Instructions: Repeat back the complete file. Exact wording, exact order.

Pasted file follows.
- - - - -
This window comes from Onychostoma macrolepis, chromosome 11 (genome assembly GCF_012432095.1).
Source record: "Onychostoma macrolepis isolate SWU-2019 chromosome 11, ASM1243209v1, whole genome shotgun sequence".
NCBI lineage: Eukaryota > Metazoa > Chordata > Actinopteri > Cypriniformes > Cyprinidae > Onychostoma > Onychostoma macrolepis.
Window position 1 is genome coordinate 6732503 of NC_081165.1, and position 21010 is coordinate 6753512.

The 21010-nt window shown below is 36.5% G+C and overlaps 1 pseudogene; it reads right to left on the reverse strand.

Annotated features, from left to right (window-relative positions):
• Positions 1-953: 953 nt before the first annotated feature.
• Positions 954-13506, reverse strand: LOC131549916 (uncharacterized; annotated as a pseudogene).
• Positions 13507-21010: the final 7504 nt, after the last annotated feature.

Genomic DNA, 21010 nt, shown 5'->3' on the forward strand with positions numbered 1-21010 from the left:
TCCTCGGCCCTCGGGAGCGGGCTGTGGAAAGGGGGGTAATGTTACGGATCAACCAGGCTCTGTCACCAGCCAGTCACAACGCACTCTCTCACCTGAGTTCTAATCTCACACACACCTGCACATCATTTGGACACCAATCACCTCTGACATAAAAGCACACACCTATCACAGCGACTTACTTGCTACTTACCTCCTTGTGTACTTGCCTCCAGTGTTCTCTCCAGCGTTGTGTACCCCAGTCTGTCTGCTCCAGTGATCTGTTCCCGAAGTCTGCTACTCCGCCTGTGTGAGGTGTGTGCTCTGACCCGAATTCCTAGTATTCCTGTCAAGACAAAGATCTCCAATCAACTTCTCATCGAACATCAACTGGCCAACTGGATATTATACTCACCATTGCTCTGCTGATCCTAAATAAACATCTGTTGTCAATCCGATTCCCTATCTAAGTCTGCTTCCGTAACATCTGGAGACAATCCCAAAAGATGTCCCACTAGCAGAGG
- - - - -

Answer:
This window comes from Onychostoma macrolepis, chromosome 11 (genome assembly GCF_012432095.1).
Source record: "Onychostoma macrolepis isolate SWU-2019 chromosome 11, ASM1243209v1, whole genome shotgun sequence".
NCBI lineage: Eukaryota > Metazoa > Chordata > Actinopteri > Cypriniformes > Cyprinidae > Onychostoma > Onychostoma macrolepis.
Window position 1 is genome coordinate 6732503 of NC_081165.1, and position 21010 is coordinate 6753512.

The 21010-nt window shown below is 36.5% G+C and overlaps 1 pseudogene; it reads right to left on the reverse strand.

Annotated features, from left to right (window-relative positions):
• Positions 1-953: 953 nt before the first annotated feature.
• Positions 954-13506, reverse strand: LOC131549916 (uncharacterized; annotated as a pseudogene).
• Positions 13507-21010: the final 7504 nt, after the last annotated feature.

Genomic DNA, 21010 nt, shown 5'->3' on the forward strand with positions numbered 1-21010 from the left:
TCCTCGGCCCTCGGGAGCGGGCTGTGGAAAGGGGGGTAATGTTACGGATCAACCAGGCTCTGTCACCAGCCAGTCACAACGCACTCTCTCACCTGAGTTCTAATCTCACACACACCTGCACATCATTTGGACACCAATCACCTCTGACATAAAAGCACACACCTATCACAGCGACTTACTTGCTACTTACCTCCTTGTGTACTTGCCTCCAGTGTTCTCTCCAGCGTTGTGTACCCCAGTCTGTCTGCTCCAGTGATCTGTTCCCGAAGTCTGCTACTCCGCCTGTGTGAGGTGTGTGCTCTGACCCGAATTCCTAGTATTCCTGTCAAGACAAAGATCTCCAATCAACTTCTCATCGAACATCAACTGGCCAACTGGATATTATACTCACCATTGCTCTGCTGATCCTAAATAAACATCTGTTGTCAATCCGATTCCCTATCTAAGTCTGCTTCCGTAACATCTGGAGACAATCCCAAAAGATGTCCCACTAGCAGAGG